The Info List - OEM

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An Original Equipment Manufacturer (OEM) is a company that produces parts and equipment that may be marketed by another manufacturer. For example, if Acme Manufacturing Co. makes power cords that are used on IBM
computers, Acme is an OEM. However, the term is used in several other ways, which causes ambiguity. It sometimes means the maker of a system that includes other companies' subsystems, an end-product producer, an automotive part that is manufactured by the same company that produced the original part used in the automobile's assembly, or a value-added reseller.[1][2][3]


1 Automotive parts 2 Computer software 3 Economies of scale 4 See also 5 References

Automotive parts[edit] When referring to auto parts, OEM refers to the manufacturer of the original equipment, that is, the parts assembled and installed during the construction of a new vehicle. In contrast, aftermarket parts are those made by companies other than the OEM, which might be installed as replacements after the car comes out of the factory. For example, if Ford
used Autolite spark plugs, Exide
batteries, Bosch fuel injectors, and Ford's own engine blocks and heads when building a car, then car restorers and collectors consider those to be the OEM parts.[citation needed] Other-brand parts would be considered aftermarket, such as Champion spark plugs, DieHard batteries, Kinsler fuel injectors, and BMP engine blocks and heads. Many auto parts manufacturers sell parts through multiple channels, for example to car makers for installation during new-vehicle construction, to car makers for resale as automaker-branded replacement parts, and through general merchandising supply chains. Any given brand of part can be OE on some vehicle models and aftermarket on others. Computer software[edit] Microsoft
is a popular example of a company that issues OEM software for their Windows operating systems. OEM product keys are priced lower than their retail counterparts, but use the same software as retail versions of Windows. They are primarily for direct OEM manufacturers and system builders, and as such are typically sold in volume licensing deals to a variety of manufacturers (Dell, HP, ASUS, Acer, Lenovo, etc.). Individuals may also purchase them for personal use (to include virtual hardware), or for sale/resale on PCs which they built. Per Microsoft’s EULA regarding OEM, the product key is tied to the PC motherboard which it’s initially installed on, and there is typically no transferring the key between PCs afterward. This is in contrast to retail keys, which may be transferred, provided they are only activated on one PC at a time. A significant hardware change will trigger a reactivation notice, just as with retail.[4] Direct OEMs are officially held liable for things such as installation media, although they are not required to provide it upon sale of a PC hardware, and may indeed exclude it to reduce cost. Instead, manufacturers tend to include a recovery partition on the primary storage device for the user to repair or restore their systems to the factory state. System builders further have a different requirement regarding installation media from Direct OEMs.[5] On versions of Windows which require a valid product key for media download from Microsoft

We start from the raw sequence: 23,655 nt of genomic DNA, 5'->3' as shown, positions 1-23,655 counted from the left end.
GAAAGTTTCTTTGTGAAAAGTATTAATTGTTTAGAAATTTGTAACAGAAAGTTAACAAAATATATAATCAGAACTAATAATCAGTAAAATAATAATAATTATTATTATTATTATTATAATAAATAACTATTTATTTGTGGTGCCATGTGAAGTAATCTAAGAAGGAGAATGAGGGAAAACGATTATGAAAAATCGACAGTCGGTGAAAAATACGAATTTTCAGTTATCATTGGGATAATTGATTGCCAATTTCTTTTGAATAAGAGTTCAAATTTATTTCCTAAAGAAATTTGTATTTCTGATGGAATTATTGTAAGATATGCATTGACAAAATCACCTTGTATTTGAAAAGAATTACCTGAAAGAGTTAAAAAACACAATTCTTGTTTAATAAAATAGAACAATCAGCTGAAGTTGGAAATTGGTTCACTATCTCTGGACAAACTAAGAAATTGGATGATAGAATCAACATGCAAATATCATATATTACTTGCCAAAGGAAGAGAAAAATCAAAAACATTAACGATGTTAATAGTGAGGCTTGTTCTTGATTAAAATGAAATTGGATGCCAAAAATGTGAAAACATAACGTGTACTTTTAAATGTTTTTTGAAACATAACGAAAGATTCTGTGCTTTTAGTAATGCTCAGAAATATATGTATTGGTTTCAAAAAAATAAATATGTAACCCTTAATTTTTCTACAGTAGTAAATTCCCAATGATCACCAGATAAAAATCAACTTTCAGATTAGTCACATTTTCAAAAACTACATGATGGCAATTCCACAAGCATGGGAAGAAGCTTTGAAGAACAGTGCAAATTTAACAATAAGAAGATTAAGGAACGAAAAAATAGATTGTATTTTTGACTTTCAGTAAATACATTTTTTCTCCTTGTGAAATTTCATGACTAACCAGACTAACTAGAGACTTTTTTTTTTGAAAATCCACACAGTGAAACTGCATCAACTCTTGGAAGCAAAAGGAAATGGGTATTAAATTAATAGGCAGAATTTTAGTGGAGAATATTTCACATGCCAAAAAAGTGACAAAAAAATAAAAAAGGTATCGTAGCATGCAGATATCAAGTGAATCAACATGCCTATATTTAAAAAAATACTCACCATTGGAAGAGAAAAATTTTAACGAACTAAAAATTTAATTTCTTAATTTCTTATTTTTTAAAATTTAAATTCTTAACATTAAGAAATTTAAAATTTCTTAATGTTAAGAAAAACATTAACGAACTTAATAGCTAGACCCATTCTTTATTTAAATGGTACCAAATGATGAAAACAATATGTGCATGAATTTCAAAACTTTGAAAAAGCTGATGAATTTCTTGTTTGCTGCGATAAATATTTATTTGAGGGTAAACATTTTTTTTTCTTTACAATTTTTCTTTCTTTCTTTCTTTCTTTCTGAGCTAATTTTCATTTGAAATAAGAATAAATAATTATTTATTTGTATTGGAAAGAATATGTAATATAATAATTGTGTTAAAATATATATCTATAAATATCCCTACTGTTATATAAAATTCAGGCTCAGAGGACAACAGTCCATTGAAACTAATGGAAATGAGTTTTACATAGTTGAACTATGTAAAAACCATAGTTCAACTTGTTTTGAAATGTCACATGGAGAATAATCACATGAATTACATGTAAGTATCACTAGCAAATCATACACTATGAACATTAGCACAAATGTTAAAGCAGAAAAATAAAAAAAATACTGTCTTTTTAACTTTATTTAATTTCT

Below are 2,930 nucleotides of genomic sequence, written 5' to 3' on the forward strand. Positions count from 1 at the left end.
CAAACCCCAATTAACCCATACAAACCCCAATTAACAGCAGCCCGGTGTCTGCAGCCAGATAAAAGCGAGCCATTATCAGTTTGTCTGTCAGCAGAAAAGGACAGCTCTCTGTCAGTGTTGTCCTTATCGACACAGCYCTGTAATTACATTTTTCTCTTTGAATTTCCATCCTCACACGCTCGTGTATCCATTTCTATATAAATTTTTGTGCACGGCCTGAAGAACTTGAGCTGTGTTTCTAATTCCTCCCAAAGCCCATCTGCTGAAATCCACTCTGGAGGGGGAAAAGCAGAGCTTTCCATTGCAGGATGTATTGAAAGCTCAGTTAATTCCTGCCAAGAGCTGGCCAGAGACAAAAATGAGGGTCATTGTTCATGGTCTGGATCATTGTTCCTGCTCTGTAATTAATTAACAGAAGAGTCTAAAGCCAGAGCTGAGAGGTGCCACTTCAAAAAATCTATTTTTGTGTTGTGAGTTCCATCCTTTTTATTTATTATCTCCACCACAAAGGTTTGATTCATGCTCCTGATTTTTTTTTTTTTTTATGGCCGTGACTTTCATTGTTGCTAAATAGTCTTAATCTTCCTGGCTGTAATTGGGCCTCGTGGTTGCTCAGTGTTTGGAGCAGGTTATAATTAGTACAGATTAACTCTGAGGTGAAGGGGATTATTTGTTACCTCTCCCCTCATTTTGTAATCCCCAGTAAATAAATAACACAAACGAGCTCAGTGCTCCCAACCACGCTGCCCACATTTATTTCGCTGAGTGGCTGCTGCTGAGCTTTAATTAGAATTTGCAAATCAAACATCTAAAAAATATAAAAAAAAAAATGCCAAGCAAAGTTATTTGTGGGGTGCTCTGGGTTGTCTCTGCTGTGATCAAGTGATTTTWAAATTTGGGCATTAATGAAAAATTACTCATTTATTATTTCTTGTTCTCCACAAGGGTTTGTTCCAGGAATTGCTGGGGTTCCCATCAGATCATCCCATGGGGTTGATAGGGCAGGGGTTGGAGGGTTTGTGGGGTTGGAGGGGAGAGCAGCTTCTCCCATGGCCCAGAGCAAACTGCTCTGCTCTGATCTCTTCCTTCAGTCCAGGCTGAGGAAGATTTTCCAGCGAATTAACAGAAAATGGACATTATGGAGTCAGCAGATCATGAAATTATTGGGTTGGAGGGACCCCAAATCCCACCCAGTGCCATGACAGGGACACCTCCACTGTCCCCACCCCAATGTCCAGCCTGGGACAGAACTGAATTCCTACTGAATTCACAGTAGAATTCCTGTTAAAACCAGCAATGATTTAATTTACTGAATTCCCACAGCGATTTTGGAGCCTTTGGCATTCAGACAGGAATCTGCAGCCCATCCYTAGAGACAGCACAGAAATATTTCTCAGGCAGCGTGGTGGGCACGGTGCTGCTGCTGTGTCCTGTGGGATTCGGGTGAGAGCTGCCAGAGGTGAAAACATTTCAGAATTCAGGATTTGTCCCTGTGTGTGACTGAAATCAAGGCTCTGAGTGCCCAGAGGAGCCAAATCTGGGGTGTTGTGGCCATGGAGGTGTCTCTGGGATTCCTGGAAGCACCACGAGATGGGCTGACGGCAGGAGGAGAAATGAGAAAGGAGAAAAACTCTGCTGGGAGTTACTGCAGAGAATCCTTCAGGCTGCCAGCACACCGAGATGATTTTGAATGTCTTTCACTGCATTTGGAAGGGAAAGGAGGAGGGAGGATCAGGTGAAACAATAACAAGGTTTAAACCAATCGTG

(like Windows Vista, 7, 8, 8.1, 10), OEM keys will be rejected, and the party will be given a notice to refer to the manufacturer.[6] Economies of scale[edit] OEMs rely on their ability to drive down the cost of production through economies of scale. Also, using an OEM allows the purchasing company to obtain needed components or products without owning and operating a factory. See also[edit]

Rebranding Private label Store brand Original design manufacturer (ODM) Electronics manufacturing services
Electronics manufacturing services
(EMS) Contract manufacturer Secondary market Value-added reseller Open design Open hardware Outsourcing


^ "Build Your Brand on HP: HP OEM Partnership" (PDF). Hewlett-Packard Website. Hewlett-Packard. Retrieved 2014-09-27.  ^ Ken Olsen: PDP-1 and PDP-8 (page 3), economicadventure.com ^ Kidder, Tracy (1997). "Book Excerpt: The Soul of a New Machine". Bloomberg Business Week. Retrieved 2014-09-27. …hence the rise of companies known as original equipment manufacturers, or OEMs—they'd buy gear from various companies and put it together in packages. (Chapter One, paragraph 17)  ^ "General Info on Microsoft
OEM COA's, CDs, Ect". eBay. Retrieved 9 September 2015.  ^ "OEM Licensing FAQ-OEM Partner Center". Microsoft.com. Microsoft Corporation. Retrieved 1 October 2015.  ^ "OEM System Builder Licensing Guide" (PDF). Microsoft.com. Microsoft Corporation. Retrieved 9 September 2015. 

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Embedded systems

General terms

Embedded software Original equipment manufacturer (OEM) Embedded database Embedded hypervisor Consumer electronics Microcontroller ASIC/FPGA/SoC Memory footprint Single-board computer IoT Board support package Cross compiler Embedded OS bootloader

and controls

Custom firmware Rooting (Android OS) iOS jailbreaking PlayStation 3 Jailbreak Closed platform Vendor lock-in Defective by Design Hacking of consumer electronics Homebrew (video games) Crippleware

Software libraries

uClibc dietlibc Embedded GLIBC musl

Development tools

Bitbake Buildroot BusyBox Yocto Project Almquist shell Stand-alone shell OpenEmbedded

Operating systems

Linux on embedded systems Linux for mobile devices Light-weight Linux distribution Windows IoT/Win CE Real-time operating system

Programming languages

Ada Assembly language CAPL Embedded C MISRA C nesC Embedded C++ Embedded Java

Lightweight browsers Open-source computing hardware Op